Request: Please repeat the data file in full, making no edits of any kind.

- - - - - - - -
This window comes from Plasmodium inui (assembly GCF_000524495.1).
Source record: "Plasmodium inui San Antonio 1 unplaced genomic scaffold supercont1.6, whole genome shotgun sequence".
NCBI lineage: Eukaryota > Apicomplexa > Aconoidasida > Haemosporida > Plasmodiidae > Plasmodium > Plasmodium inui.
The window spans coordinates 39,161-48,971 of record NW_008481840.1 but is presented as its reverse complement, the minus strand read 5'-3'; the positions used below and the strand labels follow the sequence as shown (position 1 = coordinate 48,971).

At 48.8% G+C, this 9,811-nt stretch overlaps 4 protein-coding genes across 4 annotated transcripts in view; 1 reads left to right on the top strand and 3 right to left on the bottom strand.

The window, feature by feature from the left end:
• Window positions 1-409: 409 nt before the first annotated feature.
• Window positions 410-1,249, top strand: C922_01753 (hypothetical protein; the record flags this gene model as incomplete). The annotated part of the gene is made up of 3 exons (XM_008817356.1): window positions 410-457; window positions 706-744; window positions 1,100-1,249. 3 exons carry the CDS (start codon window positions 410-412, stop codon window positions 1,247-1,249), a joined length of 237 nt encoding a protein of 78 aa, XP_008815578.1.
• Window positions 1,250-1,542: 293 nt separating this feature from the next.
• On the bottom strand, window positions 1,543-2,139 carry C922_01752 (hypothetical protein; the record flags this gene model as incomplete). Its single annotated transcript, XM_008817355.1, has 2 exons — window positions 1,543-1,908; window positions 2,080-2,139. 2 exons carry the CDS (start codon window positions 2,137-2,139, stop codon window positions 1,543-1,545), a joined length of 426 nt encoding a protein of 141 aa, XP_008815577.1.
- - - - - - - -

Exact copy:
This window comes from Plasmodium inui (assembly GCF_000524495.1).
Source record: "Plasmodium inui San Antonio 1 unplaced genomic scaffold supercont1.6, whole genome shotgun sequence".
NCBI lineage: Eukaryota > Apicomplexa > Aconoidasida > Haemosporida > Plasmodiidae > Plasmodium > Plasmodium inui.
The window spans coordinates 39,161-48,971 of record NW_008481840.1 but is presented as its reverse complement, the minus strand read 5'-3'; the positions used below and the strand labels follow the sequence as shown (position 1 = coordinate 48,971).

At 48.8% G+C, this 9,811-nt stretch overlaps 4 protein-coding genes across 4 annotated transcripts in view; 1 reads left to right on the top strand and 3 right to left on the bottom strand.

The window, feature by feature from the left end:
• Window positions 1-409: 409 nt before the first annotated feature.
• Window positions 410-1,249, top strand: C922_01753 (hypothetical protein; the record flags this gene model as incomplete). The annotated part of the gene is made up of 3 exons (XM_008817356.1): window positions 410-457; window positions 706-744; window positions 1,100-1,249. 3 exons carry the CDS (start codon window positions 410-412, stop codon window positions 1,247-1,249), a joined length of 237 nt encoding a protein of 78 aa, XP_008815578.1.
• Window positions 1,250-1,542: 293 nt separating this feature from the next.
• On the bottom strand, window positions 1,543-2,139 carry C922_01752 (hypothetical protein; the record flags this gene model as incomplete). Its single annotated transcript, XM_008817355.1, has 2 exons — window positions 1,543-1,908; window positions 2,080-2,139. 2 exons carry the CDS (start codon window positions 2,137-2,139, stop codon window positions 1,543-1,545), a joined length of 426 nt encoding a protein of 141 aa, XP_008815577.1.